Siggraph 2005 logo
Conference Exhibition Call For Participation Presenters Media Registration

emerging technologies

Virtual Canoe: Real-Time Realistic Water Simulation for Haptic Interaction



A real-time water simulator with a pre-computed database of 3D fluid dynamics. The system simulates a real-time wave model with a database for complex and fast-flow areas around objects that creates realistic wakes and force feedback of water resistance.

Art and Science


Virtual Canoe introduces realistic and interactive water into virtual worlds with haptic characteristics that enhance intuitive interaction. Many real-time simulations of rigid and soft bodies for realistic haptic interaction have enhanced virtual experiences. Virtual Canoe extends this principle into science, engineering, and entertainment applications.

Goals


1. Invention of a real-time fluid model for virtual reality.

2. Invention of real-time visualization and haptization methods for the real-time fluid model.

3. Understanding of fluid-phenomena simulations in engineering.

Innovation


Virtual Canoe combines a pre-computed database and a real-time simulation. Both components are required to establish a realistic waveform. The real-time component is just a wave-function simulator, so it simply transmits water pressure and velocity. The pre-computed database provides a force pattern for a point on an object's surface at a constant input velocity. The pressure from the database affects the velocity of the water in the real-time wave simulation, which keys the query to the database. This enables the system to create a realistic waveform. It carefully decomposes the original Navier-Stokes equation into a simple real-time function and a complex pre-computed function considering the area and the phenomena.

Vision


Many phenomena are represented by differential equations. Engineers need to understand the implications of these equations to describe a phenomenon, understand it, and apply it to real situations.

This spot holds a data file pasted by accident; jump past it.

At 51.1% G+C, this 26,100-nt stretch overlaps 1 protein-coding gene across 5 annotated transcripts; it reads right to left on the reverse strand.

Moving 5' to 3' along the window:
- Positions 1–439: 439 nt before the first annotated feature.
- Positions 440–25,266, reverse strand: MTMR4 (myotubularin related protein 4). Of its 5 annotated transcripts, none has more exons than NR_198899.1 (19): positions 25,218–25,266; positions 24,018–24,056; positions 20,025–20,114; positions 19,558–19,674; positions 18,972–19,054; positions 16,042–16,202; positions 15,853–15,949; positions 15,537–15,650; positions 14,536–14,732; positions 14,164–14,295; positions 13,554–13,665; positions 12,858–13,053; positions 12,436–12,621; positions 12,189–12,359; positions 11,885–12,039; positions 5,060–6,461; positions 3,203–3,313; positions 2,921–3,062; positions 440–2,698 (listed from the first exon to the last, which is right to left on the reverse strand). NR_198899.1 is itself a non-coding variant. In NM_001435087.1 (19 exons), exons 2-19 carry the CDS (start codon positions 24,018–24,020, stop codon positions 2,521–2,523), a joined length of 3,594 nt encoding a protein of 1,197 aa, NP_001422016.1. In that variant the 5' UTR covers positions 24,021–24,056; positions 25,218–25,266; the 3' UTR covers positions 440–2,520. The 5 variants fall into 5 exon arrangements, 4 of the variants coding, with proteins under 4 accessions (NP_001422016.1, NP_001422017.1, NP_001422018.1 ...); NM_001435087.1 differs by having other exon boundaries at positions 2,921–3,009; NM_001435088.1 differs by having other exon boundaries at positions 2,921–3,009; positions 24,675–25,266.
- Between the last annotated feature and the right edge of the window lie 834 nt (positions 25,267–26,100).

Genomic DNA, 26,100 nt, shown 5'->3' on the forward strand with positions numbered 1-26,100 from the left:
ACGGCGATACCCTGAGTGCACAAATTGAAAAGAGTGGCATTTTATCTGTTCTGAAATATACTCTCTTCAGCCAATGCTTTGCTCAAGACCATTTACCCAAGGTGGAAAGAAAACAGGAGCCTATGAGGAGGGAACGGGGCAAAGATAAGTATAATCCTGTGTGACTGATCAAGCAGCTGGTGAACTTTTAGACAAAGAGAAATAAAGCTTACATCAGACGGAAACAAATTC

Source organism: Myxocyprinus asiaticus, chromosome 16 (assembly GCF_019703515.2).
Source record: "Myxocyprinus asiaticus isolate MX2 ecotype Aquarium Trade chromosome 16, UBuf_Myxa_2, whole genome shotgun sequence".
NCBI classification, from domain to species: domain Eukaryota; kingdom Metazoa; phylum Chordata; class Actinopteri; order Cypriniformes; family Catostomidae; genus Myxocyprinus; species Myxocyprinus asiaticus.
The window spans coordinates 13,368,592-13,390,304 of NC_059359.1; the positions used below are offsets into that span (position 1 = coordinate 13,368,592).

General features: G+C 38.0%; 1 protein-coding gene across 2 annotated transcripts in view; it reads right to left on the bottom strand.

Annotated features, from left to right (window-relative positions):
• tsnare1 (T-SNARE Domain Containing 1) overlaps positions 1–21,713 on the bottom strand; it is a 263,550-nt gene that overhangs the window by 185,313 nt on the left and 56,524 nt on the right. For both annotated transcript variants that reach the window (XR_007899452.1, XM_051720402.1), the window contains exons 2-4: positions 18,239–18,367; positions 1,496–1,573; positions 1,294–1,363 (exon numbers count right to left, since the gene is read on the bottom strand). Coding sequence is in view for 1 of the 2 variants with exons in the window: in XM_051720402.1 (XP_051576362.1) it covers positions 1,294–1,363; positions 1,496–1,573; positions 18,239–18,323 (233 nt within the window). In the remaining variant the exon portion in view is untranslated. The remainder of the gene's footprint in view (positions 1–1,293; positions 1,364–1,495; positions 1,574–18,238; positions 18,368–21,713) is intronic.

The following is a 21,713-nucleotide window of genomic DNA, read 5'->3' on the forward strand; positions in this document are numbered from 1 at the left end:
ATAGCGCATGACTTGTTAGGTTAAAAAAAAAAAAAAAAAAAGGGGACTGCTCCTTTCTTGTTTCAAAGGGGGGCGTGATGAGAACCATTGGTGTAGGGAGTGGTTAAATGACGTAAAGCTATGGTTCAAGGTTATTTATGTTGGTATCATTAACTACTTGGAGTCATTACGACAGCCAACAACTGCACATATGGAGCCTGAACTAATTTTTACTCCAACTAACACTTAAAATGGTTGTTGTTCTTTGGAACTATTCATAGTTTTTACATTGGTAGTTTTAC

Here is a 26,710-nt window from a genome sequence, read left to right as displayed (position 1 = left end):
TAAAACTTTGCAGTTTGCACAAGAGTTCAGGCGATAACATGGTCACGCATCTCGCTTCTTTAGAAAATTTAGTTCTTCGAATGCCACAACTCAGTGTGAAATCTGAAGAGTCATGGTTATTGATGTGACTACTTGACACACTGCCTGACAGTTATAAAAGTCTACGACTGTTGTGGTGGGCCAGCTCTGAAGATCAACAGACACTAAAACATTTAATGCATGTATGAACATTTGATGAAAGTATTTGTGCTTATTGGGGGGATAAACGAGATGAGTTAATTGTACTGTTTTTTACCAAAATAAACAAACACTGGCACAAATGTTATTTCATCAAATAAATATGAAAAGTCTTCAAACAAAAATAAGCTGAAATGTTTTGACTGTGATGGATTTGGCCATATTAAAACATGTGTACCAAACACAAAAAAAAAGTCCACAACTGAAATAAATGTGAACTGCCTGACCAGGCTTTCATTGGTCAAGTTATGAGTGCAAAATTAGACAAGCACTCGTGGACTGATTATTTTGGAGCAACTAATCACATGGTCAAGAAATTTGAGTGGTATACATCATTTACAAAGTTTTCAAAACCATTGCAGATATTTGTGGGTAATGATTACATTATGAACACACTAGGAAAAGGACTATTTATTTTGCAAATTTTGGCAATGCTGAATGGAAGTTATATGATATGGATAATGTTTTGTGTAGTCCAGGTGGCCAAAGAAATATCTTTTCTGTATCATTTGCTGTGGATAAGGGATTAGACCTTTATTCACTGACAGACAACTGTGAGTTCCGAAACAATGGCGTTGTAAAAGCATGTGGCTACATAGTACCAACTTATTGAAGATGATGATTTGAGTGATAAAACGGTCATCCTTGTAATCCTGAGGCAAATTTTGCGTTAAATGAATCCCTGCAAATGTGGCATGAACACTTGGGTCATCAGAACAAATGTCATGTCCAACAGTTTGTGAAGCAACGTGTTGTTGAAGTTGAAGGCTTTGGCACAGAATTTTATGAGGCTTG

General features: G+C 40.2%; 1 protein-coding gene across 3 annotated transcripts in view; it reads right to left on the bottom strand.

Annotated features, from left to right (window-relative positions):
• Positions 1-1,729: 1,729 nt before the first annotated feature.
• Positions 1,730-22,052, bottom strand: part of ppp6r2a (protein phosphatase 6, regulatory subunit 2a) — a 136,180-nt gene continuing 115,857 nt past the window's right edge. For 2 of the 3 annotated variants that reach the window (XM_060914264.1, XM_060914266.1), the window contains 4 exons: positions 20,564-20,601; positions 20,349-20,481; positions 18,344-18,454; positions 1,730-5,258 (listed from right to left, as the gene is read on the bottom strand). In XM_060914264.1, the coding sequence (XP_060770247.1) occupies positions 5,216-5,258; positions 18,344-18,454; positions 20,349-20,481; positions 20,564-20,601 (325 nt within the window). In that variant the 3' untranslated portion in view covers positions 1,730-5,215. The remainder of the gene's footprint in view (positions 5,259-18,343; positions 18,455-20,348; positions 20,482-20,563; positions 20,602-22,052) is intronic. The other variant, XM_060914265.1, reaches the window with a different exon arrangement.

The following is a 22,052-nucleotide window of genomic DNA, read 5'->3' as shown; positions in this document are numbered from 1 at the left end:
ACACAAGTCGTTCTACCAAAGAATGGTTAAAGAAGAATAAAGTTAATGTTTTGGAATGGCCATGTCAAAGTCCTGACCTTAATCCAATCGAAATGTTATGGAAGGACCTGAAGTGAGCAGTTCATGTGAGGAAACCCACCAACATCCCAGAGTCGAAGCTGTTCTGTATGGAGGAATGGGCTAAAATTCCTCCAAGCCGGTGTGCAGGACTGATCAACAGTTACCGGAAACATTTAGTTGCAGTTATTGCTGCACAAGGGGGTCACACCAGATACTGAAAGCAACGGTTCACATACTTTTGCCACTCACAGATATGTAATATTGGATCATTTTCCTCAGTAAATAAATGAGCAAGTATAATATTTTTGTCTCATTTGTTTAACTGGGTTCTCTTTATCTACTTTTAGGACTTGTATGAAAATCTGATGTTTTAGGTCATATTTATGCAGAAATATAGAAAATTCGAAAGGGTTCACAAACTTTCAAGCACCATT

In developing Virtual Canoe, non-linear differential equations were converted into simple linear differential equations and a pre-computed database. Then the system ran them and found the difference between the simulation and the real phenomena, and corrected the simulator. This process revealed implications of the original non-linear equations.

The development process demonstrates that creation of real-time simulations requires understanding real-world phenomena. Any research focused on understanding real phenomena can be applied to create realistic virtual worlds, and virtual reality is a very good way to understand the real world. There are still many phenomena that cannot be portrayed in virtual worlds, but deeper understanding of the real world will expand virtual reality's application and credibility.

Contact


Shoichi Hasegawa
Tokyo Institute of Technology/PRESTO JST
hase (at) hi.pi.titech.ac.jp

Contributors


Mitsuaki Kato
Makoto Sato
Tokyo Institute of Technology

Yoshinori Dobashi
Tsuyoshi Yamamoto
Hokkaido University

Tomoyuki Nishita
The University of Tokyo
acm.org siggraph.org